Latest Updates From PTI

Practice Transformation Companion Newsletter: August 2023

Aug 24, 2023 | News



August 2023


This training will create a foundation for introducing palliative care into the primary care setting earlier in the course of a serious illness.  Multiple training sessions have been created and are available to any physician or care team member who would like to attend.  There is no cost to these training.  The training opportunities are:

Palliative Care – Cultural Aspects of Care  

This two-hour course will discuss the definitions and importance of inclusion of cultural aspects of the care of patients with serious illness.  This course will also include the opportunity to review cultural assessment tools that can be utilized in future clinical practice.

Register here:

Palliative Care – Spiritual, Religious and Existential Aspects of Care

This two-hour course will discuss the definitions and importance of spirituality, religion, and existentialism in the care of patients with serious illness and at the end of life. This course will provide information on assessment tools and conceptual models of practice.

Register here:

On-Demand Learning:

Additionally, on-demand learning opportunities are available via the link below.  These can be viewed at any time.

  • Social Aspects of Care
  • Ethical and Legal Aspects of Care

Register here for on-demand:

Please note that a separate account will be necessary to view these on-demand materials. You will receive an email from our Udemy platform.

To learn more, please visit our website: or MICMT:

National Immunization Awareness Month

August 2023 Blog

The use of vaccinations is considered to be one of the greatestsuccesses of 20th century public health. Vaccines have saved countless lives. In the United States many vaccine-preventable diseases are no longer common. Unfortunately, global travel can make these diseases easy to spread in unvaccinated populations.

There are many different types of vaccines that work in different ways to provide protection. Vaccines use a small amount of antigen, which is the substance that causes the body to make an immune response against that substance. The body starts remembering a few weeks later how to fight that virus if exposed to it.

Vaccines are held to very high safety standards and are tested, evaluated and monitored. They only use the ingredients they need to be as safe and effective as possible to:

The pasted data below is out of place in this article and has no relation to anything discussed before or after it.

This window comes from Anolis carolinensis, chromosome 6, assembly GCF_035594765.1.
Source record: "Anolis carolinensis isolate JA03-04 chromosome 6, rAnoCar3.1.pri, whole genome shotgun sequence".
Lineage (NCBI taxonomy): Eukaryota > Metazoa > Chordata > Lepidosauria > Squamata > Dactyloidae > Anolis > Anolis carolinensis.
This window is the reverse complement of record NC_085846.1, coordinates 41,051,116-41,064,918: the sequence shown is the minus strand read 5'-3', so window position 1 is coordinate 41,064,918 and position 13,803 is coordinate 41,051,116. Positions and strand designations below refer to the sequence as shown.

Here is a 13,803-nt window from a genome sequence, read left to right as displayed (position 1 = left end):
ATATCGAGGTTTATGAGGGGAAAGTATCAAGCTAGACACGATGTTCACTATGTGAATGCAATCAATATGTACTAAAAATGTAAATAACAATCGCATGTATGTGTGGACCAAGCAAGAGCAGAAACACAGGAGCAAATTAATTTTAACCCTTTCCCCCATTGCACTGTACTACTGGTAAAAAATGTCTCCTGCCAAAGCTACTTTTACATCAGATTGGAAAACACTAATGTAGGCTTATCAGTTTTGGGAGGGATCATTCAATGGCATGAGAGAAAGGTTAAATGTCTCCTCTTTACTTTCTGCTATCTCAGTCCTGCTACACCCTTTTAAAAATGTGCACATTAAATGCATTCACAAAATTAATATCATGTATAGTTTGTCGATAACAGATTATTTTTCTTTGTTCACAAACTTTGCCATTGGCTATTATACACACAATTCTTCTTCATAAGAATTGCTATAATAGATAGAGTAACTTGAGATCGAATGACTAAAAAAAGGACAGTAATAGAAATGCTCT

• Provide necessary immunity
  • Keep the vaccine safe andlong lasting
  • Make the vaccine more efficient

Childhood vaccination is important to provide immunity before children are exposed to life-threatening diseases. Getting vaccinations“on-time” with the schedule is important. Children who are not vaccinated onthe schedule are not only at risk of becoming ill themselves but can spread the illness to others such as newborns too young for vaccines, people who have a weakened immune system and other unvaccinated children and adults.

Adults need to keep their vaccinations up to date because immunity from childhood vaccination can wear off or wane over the years. They may also need other vaccinations based on their age, lifestyle, job, travel habits and health conditions. There are a few vaccinations that are only recommended for older adults such as hepatitis B, shingles and the pneumococcal conjugate vaccines for PCV15 and PCV 20.

The various United States immunization schedules for children, adolescents and adults are written based on age, if catch-up is needed, medical conditions andother indications, special situations and contraindication and precautions to vaccination. The current 2023 schedules can be found at

Unfortunately, health inequities, disparities and barriers to care exist in our country:

  • Linked to less overall education, lack of health information on immunizations, low health literacy
  • Vaccines and boosters may notbe available at convenient locations or at different times of the day, evening or weekends
  • Parents may avoid vaccinating their children due to culture, religion, social, philosophical, medical reasons and fear
  • Racial and ethnic minorities have lower rates of vaccination for children and adults
  • People with a low income may not have access to providers, are not always able to take time off from work, have a lack of or inadequate health insurance and may have transportation issues
  • Socioeconomic factors heavilyinfluence vaccination rates as racial and ethnic minorities with a higher income have similar vaccination rates to Whites
  • Vaccine confidence needs tobe built through trusted people such as faith and community leaders and in multiple languages
  • At-risk children include those who:
    • Are unable to visit a pediatrician on a regular basis (homeless, live in a rural area, have parents who don’t take them to the doctor unless ill)

    • Have a historical disadvantage (racial and ethnic minorities or households with lower incomes)

    • Have developmentaldisabilities (cerebral palsy, autism spectrum disorder, intellectual disability)

    • Have special healthcare needs (lung, heart or kidney disease, immune system problems, malignancy, diabetes,etc.)

    • Live in a congregate setting (group home, incarcerated)

    • Are non-English speakers, immigrants or those with an undocumented status

With August being Immunization Awareness Month, take this as an opportunity to check the immunization schedules and see if you and your family are up to date. Many families are still behind from the pandemic. Get those kiddos caught up withtheir vaccines before the new school year starts.